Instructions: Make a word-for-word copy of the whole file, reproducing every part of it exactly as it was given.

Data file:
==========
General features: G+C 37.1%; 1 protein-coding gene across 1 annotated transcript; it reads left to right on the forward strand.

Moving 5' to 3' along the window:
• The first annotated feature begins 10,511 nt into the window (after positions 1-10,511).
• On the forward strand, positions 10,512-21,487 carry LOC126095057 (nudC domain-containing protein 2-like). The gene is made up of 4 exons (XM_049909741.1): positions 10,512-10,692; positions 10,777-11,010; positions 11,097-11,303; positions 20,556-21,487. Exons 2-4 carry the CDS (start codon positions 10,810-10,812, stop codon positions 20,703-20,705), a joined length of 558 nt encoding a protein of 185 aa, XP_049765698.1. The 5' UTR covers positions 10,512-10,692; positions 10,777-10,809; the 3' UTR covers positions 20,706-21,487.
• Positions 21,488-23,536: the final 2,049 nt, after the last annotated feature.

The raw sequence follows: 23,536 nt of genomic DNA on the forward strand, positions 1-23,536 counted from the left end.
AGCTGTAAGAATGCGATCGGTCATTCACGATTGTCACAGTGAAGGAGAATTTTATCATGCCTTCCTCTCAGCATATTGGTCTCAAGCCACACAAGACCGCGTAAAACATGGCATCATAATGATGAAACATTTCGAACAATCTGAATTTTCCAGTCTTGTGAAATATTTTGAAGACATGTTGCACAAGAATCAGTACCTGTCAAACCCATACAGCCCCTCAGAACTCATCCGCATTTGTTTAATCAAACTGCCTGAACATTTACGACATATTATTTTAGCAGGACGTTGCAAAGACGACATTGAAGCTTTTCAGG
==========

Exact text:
General features: G+C 37.1%; 1 protein-coding gene across 1 annotated transcript; it reads left to right on the forward strand.

Moving 5' to 3' along the window:
• The first annotated feature begins 10,511 nt into the window (after positions 1-10,511).
• On the forward strand, positions 10,512-21,487 carry LOC126095057 (nudC domain-containing protein 2-like). The gene is made up of 4 exons (XM_049909741.1): positions 10,512-10,692; positions 10,777-11,010; positions 11,097-11,303; positions 20,556-21,487. Exons 2-4 carry the CDS (start codon positions 10,810-10,812, stop codon positions 20,703-20,705), a joined length of 558 nt encoding a protein of 185 aa, XP_049765698.1. The 5' UTR covers positions 10,512-10,692; positions 10,777-10,809; the 3' UTR covers positions 20,706-21,487.
• Positions 21,488-23,536: the final 2,049 nt, after the last annotated feature.

The raw sequence follows: 23,536 nt of genomic DNA on the forward strand, positions 1-23,536 counted from the left end.
AGCTGTAAGAATGCGATCGGTCATTCACGATTGTCACAGTGAAGGAGAATTTTATCATGCCTTCCTCTCAGCATATTGGTCTCAAGCCACACAAGACCGCGTAAAACATGGCATCATAATGATGAAACATTTCGAACAATCTGAATTTTCCAGTCTTGTGAAATATTTTGAAGACATGTTGCACAAGAATCAGTACCTGTCAAACCCATACAGCCCCTCAGAACTCATCCGCATTTGTTTAATCAAACTGCCTGAACATTTACGACATATTATTTTAGCAGGACGTTGCAAAGACGACATTGAAGCTTTTCAGG